In terms of cost, ask how cost efficient the drainage system will be in the long term? Is it easy to clean, reducing labor costs and downtime? This reduces the risk of drains being a source of contamination, thereby mitigating risk. Is it durable so it requires the minimum amount of maintenance? How easy is it to work with on a daily basis? Asking these questions during the design stage saves valuable time and money down the road.
After these considerations, rest assured you will have chosen to put drainage first and, as a result, hygiene first.
Formula One Circuit - Austin, Texas
Austin Formula One Circuit
Formula One used to come to the USA every year. The last race was held in 2007 at the Indianapolis Speedway in Indiana. Formula One races are generally run on either road courses of street circuits. For over 40 years the world's premier single seater series has been recorded at iconic circuits such as Watkins Glen, NY, Long beach, CA, Detroit, MI, and Dallas, TX.
In 2011 the decision was taken to bring F1 back to the United States at a purpose built track in Austin, Texas.
The number one designer in the world for F1 is the German architect, Hermann Tilke. He was chosen to design the new Austin circuit.
ACO has worked with the Tilke organization at many circuits across the world and did so again at Austin.
The drainage chosen around the track was Qmax 225 to give a safe, high capacity solution to remove any water on the track, and run off surfaces. To meet the exacting Tilke standards of design ACO took the standard Qmax 225 products and made a special ductile iron top specially designed to interface with the high quality between wearing surfaces. Also a custom built catch basin was produced for access to the pipework which had grates held down with 4 bolts to ensure that there was no chance of grates coming out of the ground when cars were running over them at up to 200 mph.
In total ACO supplied more than 20,000 ft of Qmax and 80 catch basins were used on the track.
For more information please contact your local ACO sales office.
ACO Wildlife Copperwood Schoolyard Habitat for Environmental Education
ACO Donates Custom Wildlife Enclosure and Burrow for Copperwood Schoolyard Habitat for Environmental Education Project
October 6, 2016 – Leading manufacturer of amphibian tunnel and drift fencing systems, ACO Polymer Products, Inc., recently donated custom polymer concrete wildlife fencing and a custom fiberglass tortoise burrow to the Copperwood Schoolyard Habitat for Environmental Education Project.
In 2013, Copperwood PTSA/Peoria Unified School District in Glendale, Arizona received a $10,000 Heritage Fund grant from Arizona Game and Fish Department to develop an outdoor environmental education classroom and desert tortoise habitat at Copperwood Elementary School. This project increases awareness of the environment, wildlife and promotes outdoor experiences for students to learn about nature via hands-on exploration. Phase two project development began in fall 2013 with the assistance of various community partners and volunteers, and currently is in the final stages of development. Customized innovative curriculum was developed by Arizona State University professors and rolled out to the teachers and students during the 2014-2015 school year. A grand opening for the site will take place in early December 2016. This project will serve as a model to other schools seeking to integrate outdoor education.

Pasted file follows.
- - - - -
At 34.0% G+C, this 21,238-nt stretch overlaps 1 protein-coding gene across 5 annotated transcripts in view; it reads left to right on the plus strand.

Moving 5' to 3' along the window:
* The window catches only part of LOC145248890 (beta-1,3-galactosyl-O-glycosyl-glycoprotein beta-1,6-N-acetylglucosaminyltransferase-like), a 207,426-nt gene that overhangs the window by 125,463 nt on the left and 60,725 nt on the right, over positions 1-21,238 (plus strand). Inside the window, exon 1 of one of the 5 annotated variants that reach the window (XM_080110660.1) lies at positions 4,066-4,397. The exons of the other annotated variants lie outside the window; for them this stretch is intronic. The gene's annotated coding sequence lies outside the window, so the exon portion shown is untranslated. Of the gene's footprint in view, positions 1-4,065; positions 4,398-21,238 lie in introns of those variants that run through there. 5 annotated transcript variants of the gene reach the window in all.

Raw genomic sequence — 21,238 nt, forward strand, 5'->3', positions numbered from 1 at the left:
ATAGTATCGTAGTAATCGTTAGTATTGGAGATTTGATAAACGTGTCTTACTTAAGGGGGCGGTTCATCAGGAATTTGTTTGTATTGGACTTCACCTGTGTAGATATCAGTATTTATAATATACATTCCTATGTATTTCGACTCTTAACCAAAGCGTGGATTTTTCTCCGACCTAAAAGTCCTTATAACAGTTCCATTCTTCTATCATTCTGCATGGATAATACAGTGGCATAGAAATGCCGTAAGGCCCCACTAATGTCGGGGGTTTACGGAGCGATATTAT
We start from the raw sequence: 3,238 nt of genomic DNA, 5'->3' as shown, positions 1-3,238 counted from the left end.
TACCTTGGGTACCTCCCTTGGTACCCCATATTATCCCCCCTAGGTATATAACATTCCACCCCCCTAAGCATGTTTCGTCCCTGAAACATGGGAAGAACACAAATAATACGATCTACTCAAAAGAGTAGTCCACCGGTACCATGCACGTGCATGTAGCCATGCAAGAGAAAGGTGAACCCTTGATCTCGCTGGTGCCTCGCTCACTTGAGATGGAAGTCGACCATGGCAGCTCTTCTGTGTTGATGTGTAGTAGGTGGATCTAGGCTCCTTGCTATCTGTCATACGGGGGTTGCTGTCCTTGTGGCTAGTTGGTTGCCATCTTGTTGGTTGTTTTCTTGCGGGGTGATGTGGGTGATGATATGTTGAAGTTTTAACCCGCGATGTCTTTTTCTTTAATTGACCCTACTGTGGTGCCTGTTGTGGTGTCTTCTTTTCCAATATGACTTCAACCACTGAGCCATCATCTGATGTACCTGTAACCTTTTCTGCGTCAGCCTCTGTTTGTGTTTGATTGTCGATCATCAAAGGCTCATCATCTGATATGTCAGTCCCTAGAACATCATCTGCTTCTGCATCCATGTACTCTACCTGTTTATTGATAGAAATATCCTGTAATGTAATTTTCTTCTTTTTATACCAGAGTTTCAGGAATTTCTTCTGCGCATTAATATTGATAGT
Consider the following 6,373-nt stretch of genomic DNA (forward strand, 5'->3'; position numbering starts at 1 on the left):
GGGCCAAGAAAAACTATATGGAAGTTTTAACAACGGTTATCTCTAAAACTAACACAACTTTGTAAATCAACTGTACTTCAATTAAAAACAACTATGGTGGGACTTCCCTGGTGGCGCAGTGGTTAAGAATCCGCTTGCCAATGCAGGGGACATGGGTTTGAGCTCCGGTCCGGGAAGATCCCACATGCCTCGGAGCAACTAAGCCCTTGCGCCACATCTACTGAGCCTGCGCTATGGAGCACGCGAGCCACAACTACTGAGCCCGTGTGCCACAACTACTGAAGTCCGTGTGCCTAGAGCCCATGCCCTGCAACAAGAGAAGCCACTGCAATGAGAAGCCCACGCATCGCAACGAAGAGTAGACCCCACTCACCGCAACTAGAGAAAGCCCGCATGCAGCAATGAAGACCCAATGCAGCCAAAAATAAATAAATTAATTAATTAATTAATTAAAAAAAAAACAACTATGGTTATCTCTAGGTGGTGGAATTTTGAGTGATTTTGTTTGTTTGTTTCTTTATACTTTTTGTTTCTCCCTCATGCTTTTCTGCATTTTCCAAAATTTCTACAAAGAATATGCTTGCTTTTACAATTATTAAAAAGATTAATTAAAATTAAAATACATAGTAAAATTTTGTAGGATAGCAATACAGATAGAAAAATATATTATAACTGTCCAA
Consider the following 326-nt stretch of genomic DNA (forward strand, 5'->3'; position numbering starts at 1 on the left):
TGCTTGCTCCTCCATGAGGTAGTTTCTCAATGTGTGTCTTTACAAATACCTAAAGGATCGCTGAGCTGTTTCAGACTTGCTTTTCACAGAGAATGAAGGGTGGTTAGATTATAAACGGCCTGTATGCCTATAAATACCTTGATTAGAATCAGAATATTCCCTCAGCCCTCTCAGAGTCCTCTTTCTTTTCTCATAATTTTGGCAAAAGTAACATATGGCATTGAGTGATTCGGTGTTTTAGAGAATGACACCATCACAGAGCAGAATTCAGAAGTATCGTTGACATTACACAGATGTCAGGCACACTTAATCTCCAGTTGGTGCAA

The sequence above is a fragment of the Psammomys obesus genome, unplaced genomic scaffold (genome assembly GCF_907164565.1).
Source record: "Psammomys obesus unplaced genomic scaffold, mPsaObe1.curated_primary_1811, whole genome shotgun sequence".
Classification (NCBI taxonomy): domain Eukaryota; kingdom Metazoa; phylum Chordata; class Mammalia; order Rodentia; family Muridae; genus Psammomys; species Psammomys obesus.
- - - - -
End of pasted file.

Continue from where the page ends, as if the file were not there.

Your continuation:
The site includes an existing schoolyard habitat with several native plants and a small pond. The new adjacent site includes several outdoor classroom/teaching amenities and a new tortoise habitat. The tortoise habitat is surrounded by a 20’ x 25’ enclosure/wall and will be visited by hundreds of students throughout the school year, as well as various community groups.
ACO’s wildlife wall system is perfect for the tortoise enclosure as it provides a barrier under the ground as well as above. The sturdy polymer concrete material and rounded top edges of the wall are safe for students to sit or lean on.
"We truly appreciate ACO for donating the polymer concrete custom walls for Copperwood Elementary School's tortoise habitat enclosure, as well as the custom-designed igloo-shaped tortoise burrow for this important schoolyard habitat for environmental education project,” says Janet Sharkey, Habitat Committee Chair for Copperwood Elementary School. “ACO's generous, in-kind donation offers students the opportunity to safely and closely observe our tortoise when visiting the outdoor classroom and performing inquiries in the garden with Copperwood teachers."
Goodman’s Landscape & Maintenance also contributed to the project with over $15,000 in services and materials provided for phase one and two of the project.
ACO introduced the concept of modular trench drains to North America over 30 years ago. Today, ACO in North America is a multi-site manufacturing and sales operation using a variety of materials for its extensive range of drainage products for all aspects of building and construction. ACO utilized its knowledge of surface drainage to develop a proven amphibian tunnel and drift fencing system. The first tunnel systems were installed in Europe and North America in 1987. Since this date, numerous sites have utilized the ACO tunnel and fencing system. Wildlife guidance systems allow animals to be led safely to their habitats: amphibians, reptiles, and small mammals can safely cross under roads with a tunnel system and are prevented from reaching the road surface by surrounding fencing - a measure to protect both animals and humans.